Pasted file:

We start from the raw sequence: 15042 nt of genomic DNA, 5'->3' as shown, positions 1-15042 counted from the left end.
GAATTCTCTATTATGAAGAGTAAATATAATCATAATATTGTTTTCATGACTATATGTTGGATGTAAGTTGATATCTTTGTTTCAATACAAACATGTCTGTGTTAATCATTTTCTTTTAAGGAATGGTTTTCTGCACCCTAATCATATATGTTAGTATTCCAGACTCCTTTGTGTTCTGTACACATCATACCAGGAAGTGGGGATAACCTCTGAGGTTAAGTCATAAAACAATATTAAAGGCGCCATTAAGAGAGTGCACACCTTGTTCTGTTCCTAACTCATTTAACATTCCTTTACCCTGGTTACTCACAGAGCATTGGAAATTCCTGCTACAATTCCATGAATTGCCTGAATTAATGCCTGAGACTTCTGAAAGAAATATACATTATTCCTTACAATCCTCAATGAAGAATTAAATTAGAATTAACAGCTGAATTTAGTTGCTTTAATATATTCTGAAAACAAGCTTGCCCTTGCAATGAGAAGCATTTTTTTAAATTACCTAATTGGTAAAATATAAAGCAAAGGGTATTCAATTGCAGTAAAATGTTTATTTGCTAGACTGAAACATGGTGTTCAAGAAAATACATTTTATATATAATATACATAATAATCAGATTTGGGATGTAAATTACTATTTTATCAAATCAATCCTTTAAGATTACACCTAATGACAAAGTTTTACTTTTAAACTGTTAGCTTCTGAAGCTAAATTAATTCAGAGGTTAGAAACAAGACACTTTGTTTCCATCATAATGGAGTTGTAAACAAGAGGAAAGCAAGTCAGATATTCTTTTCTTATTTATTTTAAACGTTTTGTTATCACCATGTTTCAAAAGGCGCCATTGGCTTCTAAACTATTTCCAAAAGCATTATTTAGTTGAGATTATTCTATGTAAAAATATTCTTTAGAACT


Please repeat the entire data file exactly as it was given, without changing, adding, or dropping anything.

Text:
We start from the raw sequence: 15042 nt of genomic DNA, 5'->3' as shown, positions 1-15042 counted from the left end.
GAATTCTCTATTATGAAGAGTAAATATAATCATAATATTGTTTTCATGACTATATGTTGGATGTAAGTTGATATCTTTGTTTCAATACAAACATGTCTGTGTTAATCATTTTCTTTTAAGGAATGGTTTTCTGCACCCTAATCATATATGTTAGTATTCCAGACTCCTTTGTGTTCTGTACACATCATACCAGGAAGTGGGGATAACCTCTGAGGTTAAGTCATAAAACAATATTAAAGGCGCCATTAAGAGAGTGCACACCTTGTTCTGTTCCTAACTCATTTAACATTCCTTTACCCTGGTTACTCACAGAGCATTGGAAATTCCTGCTACAATTCCATGAATTGCCTGAATTAATGCCTGAGACTTCTGAAAGAAATATACATTATTCCTTACAATCCTCAATGAAGAATTAAATTAGAATTAACAGCTGAATTTAGTTGCTTTAATATATTCTGAAAACAAGCTTGCCCTTGCAATGAGAAGCATTTTTTTAAATTACCTAATTGGTAAAATATAAAGCAAAGGGTATTCAATTGCAGTAAAATGTTTATTTGCTAGACTGAAACATGGTGTTCAAGAAAATACATTTTATATATAATATACATAATAATCAGATTTGGGATGTAAATTACTATTTTATCAAATCAATCCTTTAAGATTACACCTAATGACAAAGTTTTACTTTTAAACTGTTAGCTTCTGAAGCTAAATTAATTCAGAGGTTAGAAACAAGACACTTTGTTTCCATCATAATGGAGTTGTAAACAAGAGGAAAGCAAGTCAGATATTCTTTTCTTATTTATTTTAAACGTTTTGTTATCACCATGTTTCAAAAGGCGCCATTGGCTTCTAAACTATTTCCAAAAGCATTATTTAGTTGAGATTATTCTATGTAAAAATATTCTTTAGAACT